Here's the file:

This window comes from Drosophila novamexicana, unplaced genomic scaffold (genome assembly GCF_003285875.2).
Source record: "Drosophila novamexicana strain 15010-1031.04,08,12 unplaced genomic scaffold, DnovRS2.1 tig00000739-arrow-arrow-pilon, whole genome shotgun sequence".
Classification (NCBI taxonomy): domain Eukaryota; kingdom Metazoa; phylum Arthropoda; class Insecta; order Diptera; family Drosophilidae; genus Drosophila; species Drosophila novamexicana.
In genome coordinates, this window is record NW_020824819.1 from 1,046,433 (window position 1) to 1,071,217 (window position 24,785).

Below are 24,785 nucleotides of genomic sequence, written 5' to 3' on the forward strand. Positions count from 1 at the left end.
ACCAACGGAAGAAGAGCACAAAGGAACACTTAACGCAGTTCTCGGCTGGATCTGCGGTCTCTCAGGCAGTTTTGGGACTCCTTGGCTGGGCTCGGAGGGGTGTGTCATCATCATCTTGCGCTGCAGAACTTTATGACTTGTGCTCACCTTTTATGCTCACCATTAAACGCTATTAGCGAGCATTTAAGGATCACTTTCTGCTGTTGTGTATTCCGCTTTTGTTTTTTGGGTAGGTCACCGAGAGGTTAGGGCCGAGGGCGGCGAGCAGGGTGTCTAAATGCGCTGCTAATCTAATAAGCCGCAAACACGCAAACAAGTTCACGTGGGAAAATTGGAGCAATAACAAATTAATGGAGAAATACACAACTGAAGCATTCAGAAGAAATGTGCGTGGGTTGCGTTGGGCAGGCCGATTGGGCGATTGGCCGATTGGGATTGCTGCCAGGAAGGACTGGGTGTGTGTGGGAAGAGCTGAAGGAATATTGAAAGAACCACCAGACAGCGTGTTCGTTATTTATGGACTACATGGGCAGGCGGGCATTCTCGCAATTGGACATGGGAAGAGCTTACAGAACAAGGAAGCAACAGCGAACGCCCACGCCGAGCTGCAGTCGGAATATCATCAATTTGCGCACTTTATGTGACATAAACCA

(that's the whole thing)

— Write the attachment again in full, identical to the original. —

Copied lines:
This window comes from Drosophila novamexicana, unplaced genomic scaffold (genome assembly GCF_003285875.2).
Source record: "Drosophila novamexicana strain 15010-1031.04,08,12 unplaced genomic scaffold, DnovRS2.1 tig00000739-arrow-arrow-pilon, whole genome shotgun sequence".
Classification (NCBI taxonomy): domain Eukaryota; kingdom Metazoa; phylum Arthropoda; class Insecta; order Diptera; family Drosophilidae; genus Drosophila; species Drosophila novamexicana.
In genome coordinates, this window is record NW_020824819.1 from 1,046,433 (window position 1) to 1,071,217 (window position 24,785).

Below are 24,785 nucleotides of genomic sequence, written 5' to 3' on the forward strand. Positions count from 1 at the left end.
ACCAACGGAAGAAGAGCACAAAGGAACACTTAACGCAGTTCTCGGCTGGATCTGCGGTCTCTCAGGCAGTTTTGGGACTCCTTGGCTGGGCTCGGAGGGGTGTGTCATCATCATCTTGCGCTGCAGAACTTTATGACTTGTGCTCACCTTTTATGCTCACCATTAAACGCTATTAGCGAGCATTTAAGGATCACTTTCTGCTGTTGTGTATTCCGCTTTTGTTTTTTGGGTAGGTCACCGAGAGGTTAGGGCCGAGGGCGGCGAGCAGGGTGTCTAAATGCGCTGCTAATCTAATAAGCCGCAAACACGCAAACAAGTTCACGTGGGAAAATTGGAGCAATAACAAATTAATGGAGAAATACACAACTGAAGCATTCAGAAGAAATGTGCGTGGGTTGCGTTGGGCAGGCCGATTGGGCGATTGGCCGATTGGGATTGCTGCCAGGAAGGACTGGGTGTGTGTGGGAAGAGCTGAAGGAATATTGAAAGAACCACCAGACAGCGTGTTCGTTATTTATGGACTACATGGGCAGGCGGGCATTCTCGCAATTGGACATGGGAAGAGCTTACAGAACAAGGAAGCAACAGCGAACGCCCACGCCGAGCTGCAGTCGGAATATCATCAATTTGCGCACTTTATGTGACATAAACCA